Lorraine Glynn wanted to find out more about a proposed development that could see the construction of 116 new townhomes near her neighborhood.
The resident of the Lafayette Square townhome community said she had recently heard from members of the nearby Spalding Woods Swim/Tennis Club that they planned to sell the property to Traton Homes, which aims to build the townhomes on the property.
But she had not received nor read any notices about the zoning application that needed approval for Traton to move forward on the project, though the proposal was set to be discussed at a Community Zoning Information Meeting set for Tuesday, April 28.
“I decided to come out to this meeting, hopefully to find out more about what was happening with my own property, but also to find out in general how people fight these things,” Glynn said.
The city’s current and future growth was highlighted at the April 23 annual meeting of the Sandy Springs Council of Neighborhoods.
Glynn and several dozen city residents came to the North Fulton Government Service Center to attend the meeting. The event featured the organization presenting a session titled “Zoning 101,” which focused not only on Sandy Springs’ zoning process but also on a number of proposed and recently approved rezonings that could bring thousands of new apartments and hundreds of new townhomes and condos.
“Most people say no to rezoning. Development is going to happen—you must have a valid reason for opposing or saying no,” said Trisha Thompson, SSCN’s new president, who gave the “Zoning 101” presentation. “This includes too much density—a bad precedent—not consistent with surrounding zonings, buildings are too high, or there’s too much multi-family already.”
In all, association officials say, Sandy Springs has nearly 4,300 residential units under construction or coming soon. Of those, nearly 3,400 would be new residences, as in residences not replacing existing or previously existing residences.
All the new homes currently under construction or on the drawing board were a concern to Linda Trickey, a resident of Princeton Square, who said she came to the meeting to learn more about the zoning process and how it impacts not just the area’s traffic but also its schools.
“When you look at the 132-page report for that Mill Creek development that was just approved on Tuesday night, there is one slide from Fulton County Schools that actually shows the impact to the elementary, middle and high schools. It shows significant overcrowding from that one development, and that is one of just many developments that have either been approved or in the pipeline to be approved,” she said. “I don’t think there’s been enough discussion in the city, from the constituents and the leaders, about the impact on schools, because they look at it as, ‘That’s Fulton County Schools’ problem.’ ”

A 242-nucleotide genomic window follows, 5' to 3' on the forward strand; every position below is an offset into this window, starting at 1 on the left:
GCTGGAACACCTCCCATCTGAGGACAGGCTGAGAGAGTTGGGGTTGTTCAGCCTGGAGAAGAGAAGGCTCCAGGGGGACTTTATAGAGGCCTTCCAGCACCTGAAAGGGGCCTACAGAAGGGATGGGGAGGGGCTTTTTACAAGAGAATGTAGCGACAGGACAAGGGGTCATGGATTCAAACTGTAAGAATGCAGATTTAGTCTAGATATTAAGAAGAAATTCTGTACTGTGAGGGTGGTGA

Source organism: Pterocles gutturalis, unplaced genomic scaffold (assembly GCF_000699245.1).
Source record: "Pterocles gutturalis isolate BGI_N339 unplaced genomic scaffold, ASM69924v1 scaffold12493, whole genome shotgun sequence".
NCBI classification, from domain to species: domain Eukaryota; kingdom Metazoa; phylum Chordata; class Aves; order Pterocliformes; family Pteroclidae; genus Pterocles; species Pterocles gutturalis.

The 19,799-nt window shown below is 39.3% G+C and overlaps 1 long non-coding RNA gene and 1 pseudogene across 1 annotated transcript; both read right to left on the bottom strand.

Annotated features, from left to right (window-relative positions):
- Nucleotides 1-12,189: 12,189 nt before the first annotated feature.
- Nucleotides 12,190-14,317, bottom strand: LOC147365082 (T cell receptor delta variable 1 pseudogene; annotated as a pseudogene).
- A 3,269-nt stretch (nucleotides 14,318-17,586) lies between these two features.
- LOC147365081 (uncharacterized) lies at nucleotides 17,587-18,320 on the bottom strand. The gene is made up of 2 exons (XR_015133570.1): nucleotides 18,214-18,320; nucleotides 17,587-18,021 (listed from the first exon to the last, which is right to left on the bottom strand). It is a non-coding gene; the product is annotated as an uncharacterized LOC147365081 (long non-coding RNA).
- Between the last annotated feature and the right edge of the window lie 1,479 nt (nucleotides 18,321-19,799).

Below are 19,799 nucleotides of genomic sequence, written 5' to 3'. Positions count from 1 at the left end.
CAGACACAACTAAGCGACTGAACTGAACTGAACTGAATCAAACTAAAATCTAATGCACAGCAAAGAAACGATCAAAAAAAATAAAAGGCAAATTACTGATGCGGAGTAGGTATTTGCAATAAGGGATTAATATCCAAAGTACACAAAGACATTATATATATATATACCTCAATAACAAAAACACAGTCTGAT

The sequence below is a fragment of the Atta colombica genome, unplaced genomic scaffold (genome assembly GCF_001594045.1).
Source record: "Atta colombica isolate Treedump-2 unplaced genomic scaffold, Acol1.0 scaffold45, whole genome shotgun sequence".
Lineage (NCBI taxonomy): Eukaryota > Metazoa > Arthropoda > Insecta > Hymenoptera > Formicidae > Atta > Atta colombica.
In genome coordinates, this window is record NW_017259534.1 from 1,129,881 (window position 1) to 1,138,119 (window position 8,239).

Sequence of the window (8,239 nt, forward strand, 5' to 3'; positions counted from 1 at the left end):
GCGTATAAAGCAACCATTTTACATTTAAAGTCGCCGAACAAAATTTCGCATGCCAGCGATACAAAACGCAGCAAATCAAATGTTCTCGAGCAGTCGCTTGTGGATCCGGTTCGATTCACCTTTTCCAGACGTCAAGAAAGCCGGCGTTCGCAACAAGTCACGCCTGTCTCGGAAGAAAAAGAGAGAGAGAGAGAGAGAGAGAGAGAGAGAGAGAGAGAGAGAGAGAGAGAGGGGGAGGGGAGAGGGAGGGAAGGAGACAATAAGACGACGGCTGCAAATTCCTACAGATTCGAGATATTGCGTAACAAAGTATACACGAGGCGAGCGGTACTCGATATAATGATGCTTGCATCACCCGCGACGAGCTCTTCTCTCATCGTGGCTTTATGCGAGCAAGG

Homes aren’t the only thing expected to add to the city’s landscape as a result of recent rezonings. Based on current projections, officials said, Sandy Springs will see more than 300,000 square feet of retail space approved as mixed use in conjunction with some of the approved townhome and condo projects.
Mark Sampl, SSCN’s outgoing president, said he believed the numbers involved with all the future homes and commercial development may have surprised some in attendance.
“They may see what’s closest to their neighborhood, but to kind of see them all across a map area maybe wakes them up to some of the things going on,” he said. “They’re seeing some of it happen, but some of it are projects that were approved that haven’t actually been finished.”
Sampl said that while the SSCN is an umbrella organization that exists to support any and all neighborhoods of Sandy Springs, it’s ultimately up to the individual neighborhoods and their residents to help shape the developments that could be built around them.
“We’re an all-volunteer organization, we have very knowledgeable people, but it really requires the neighborhoods that are the most impacted or closest to these projects to get involved and to speak up, talk to their council person and to attend some of these meetings,” he said.
Thompson during the presentation highlighted the city’s months-long rezoning process, which gives concerned residents several opportunities to publicly voice their concerns about proposed zonings.
“There are three chances in the rezoning process for you to give public input—help organize your own neighborhood [homeowners association] and your friends to give input,” she said. “Remember that all emails, letters and appearances at public meetings count.”
Trickey said after Thursday’s meeting that she plans on attending more city zoning meetings as well as SSCN gatherings. “I know a lot more now about the process than I did two days ago, and I’m definitely looking forward to become more involved,” she said.
Glynn said her next step after Thursday’s meeting was to take matters into her own hands when it comes to the nearby development proposal since she did not have the support of a homeowners association behind her.
“Because we are not built out yet, we don’t own our own HOA, we have no control over it, so I can’t use the HOA to fight anything,” she said. “I’m going to do fliers, and I will walk around this weekend, and I will put fliers in everybody’s door and hopefully get people to realize what’s going on and get people to go to the rezoning meeting on Tuesday evening, and if they can’t make the meeting, then maybe send emails to the rezoning board, send letters, make phone calls and say ‘We don’t want this.’
For more information on the Sandy Springs Council of Neighborhoods, visit sandyspringscouncil.org.